Coast guard, inventor, meteorologist, and now, teacher

New physics teacher Bryce Sawyers brings more than a degree to the classroom

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Annabelle Archer, Lead Reporter

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In the fourth grade, Bryce Sawyers knew what he wanted to be when he grew up – a meteorologist. Now, he has fulfilled that dream and moved on to become a man of many talents: service in the Coast Guard, an inventor with four patents, and finally, a physics teacher at Lovejoy High School.

After graduating from Plano East High School, Sawyers enlisted in the Coast Guard to be a meteorologist.

“I saw a presentation on TV when I was in fourth grade by meteorologist Harold Taft about tornadoes,” physics teacher Bryce Sawyers said. “Ever since then, I was hooked on science. My Coast Guard rating was MST, or meteorologist. When I was in college, I looked at the job prospects for meteorology majors and it was not good. So, honestly, I chose the hardest major I could think of: physics. Plus, I love to know how things work, so it was a natural change for me.”

Sawyers described his coast guard duty as “one of the best jobs” he’s had.

“I love the Coast Guard,” Sawyers said. “When my enlistment was coming up for renewal, though, I just could not resist the challenge of college. I wanted to push myself further than the Coast Guard could at the time. If I could live my whole life over again, being a ‘lifer’ in the Coast Guard would be a serious consideration; there was something new everyday.”

After working for the Coast Guard as a meteorologist, Sawyers decided to take his life in another direction and earned two degrees in physics from UT Dallas, then moving on to work at Texas Instruments, where he developed the patents.

“I had a good career [at TI], but the corporate world really was not the place for me,” Sawyers said. “I crave new things, new challenges, and TI simply became, I guess, boring.”

During high school, Sawyers said he struggled with boredom and his own “poor attitude.”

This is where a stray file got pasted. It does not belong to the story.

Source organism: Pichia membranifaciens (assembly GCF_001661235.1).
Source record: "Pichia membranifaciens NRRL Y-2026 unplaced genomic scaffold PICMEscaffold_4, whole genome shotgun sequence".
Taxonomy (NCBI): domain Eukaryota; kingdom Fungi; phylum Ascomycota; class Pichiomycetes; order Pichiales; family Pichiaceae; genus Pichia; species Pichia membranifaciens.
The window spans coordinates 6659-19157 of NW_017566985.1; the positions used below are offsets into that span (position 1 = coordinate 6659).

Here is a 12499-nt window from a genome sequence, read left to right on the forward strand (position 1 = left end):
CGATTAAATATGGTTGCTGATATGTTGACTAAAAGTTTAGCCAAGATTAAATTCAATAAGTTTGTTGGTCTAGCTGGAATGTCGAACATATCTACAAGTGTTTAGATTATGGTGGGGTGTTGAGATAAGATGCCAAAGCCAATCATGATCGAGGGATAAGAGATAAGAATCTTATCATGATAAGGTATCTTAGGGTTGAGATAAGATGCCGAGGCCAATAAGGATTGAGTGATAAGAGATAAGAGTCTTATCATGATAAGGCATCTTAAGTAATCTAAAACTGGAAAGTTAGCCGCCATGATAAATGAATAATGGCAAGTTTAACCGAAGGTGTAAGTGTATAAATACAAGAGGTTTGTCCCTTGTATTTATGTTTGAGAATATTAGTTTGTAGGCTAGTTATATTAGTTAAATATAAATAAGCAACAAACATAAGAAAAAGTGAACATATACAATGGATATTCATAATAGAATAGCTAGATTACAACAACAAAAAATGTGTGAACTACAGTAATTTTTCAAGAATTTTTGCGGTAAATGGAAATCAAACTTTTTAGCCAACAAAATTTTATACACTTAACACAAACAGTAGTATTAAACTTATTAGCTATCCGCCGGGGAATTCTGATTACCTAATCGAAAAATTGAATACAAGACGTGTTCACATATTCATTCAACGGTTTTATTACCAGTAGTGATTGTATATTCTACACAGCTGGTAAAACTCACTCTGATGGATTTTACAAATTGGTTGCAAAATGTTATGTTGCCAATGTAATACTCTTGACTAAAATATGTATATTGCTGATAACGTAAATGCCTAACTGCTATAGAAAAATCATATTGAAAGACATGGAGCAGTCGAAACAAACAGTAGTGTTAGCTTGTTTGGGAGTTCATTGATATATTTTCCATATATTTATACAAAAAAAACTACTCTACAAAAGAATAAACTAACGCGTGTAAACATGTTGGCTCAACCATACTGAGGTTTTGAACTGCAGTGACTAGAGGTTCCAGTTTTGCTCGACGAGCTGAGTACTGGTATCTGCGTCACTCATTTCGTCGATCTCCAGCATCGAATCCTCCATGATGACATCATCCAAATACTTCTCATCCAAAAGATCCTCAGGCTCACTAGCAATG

Physics teacher Sawyers as a member of the Coast Guard.

Courtesy photo
Physics teacher Sawyers as a member of the Coast Guard.

“I was never challenged back then,” Sawyers said. “There were no engineering classes, AP was in its infancy so almost no one took them. Algebra II was the highest math offered at the school. I think a few students bused somewhere for Pre Cal.”

Sawyers said the lack of challenges “created a horrible work ethic,” but credits his time in Coast Guard for turning his life around.

“Once I grew up a little and served something other than myself, my attitude and work ethic completely changed,” Sawyers said.  “Now, I constantly search for new challenges and self-improvement.”

Because of his high school experience, Sawyers said he hopes that by teaching, he can share his experience and help his students make better choices after they graduate.

“Even though I had three siblings and parents who care about me, my formative years took place in relative isolation. I did not have anyone to really guide me through my late teens and early twenties.  Because of this, I made a lot of foolish mistakes.  I really just want to help young people have a better idea of what choices they have when leaving high school and how to make better decisions.”

The “world of mathematics and physics” is something Sawyers wants to teach his students to appreciate.

“I would also like to share the beautiful world of mathematics and physics with students.  As a physicist, I got to play with some of the coolest technology I have ever seen. Most students do not truly understand what they are missing. Hopefully, I can bridge the gap.” 

New physics teacher, Bryce Sawyers brings more than college experience to the classroom.

Nicole Genrich
New physics teacher, Bryce Sawyers brings more than college experience to the classroom.

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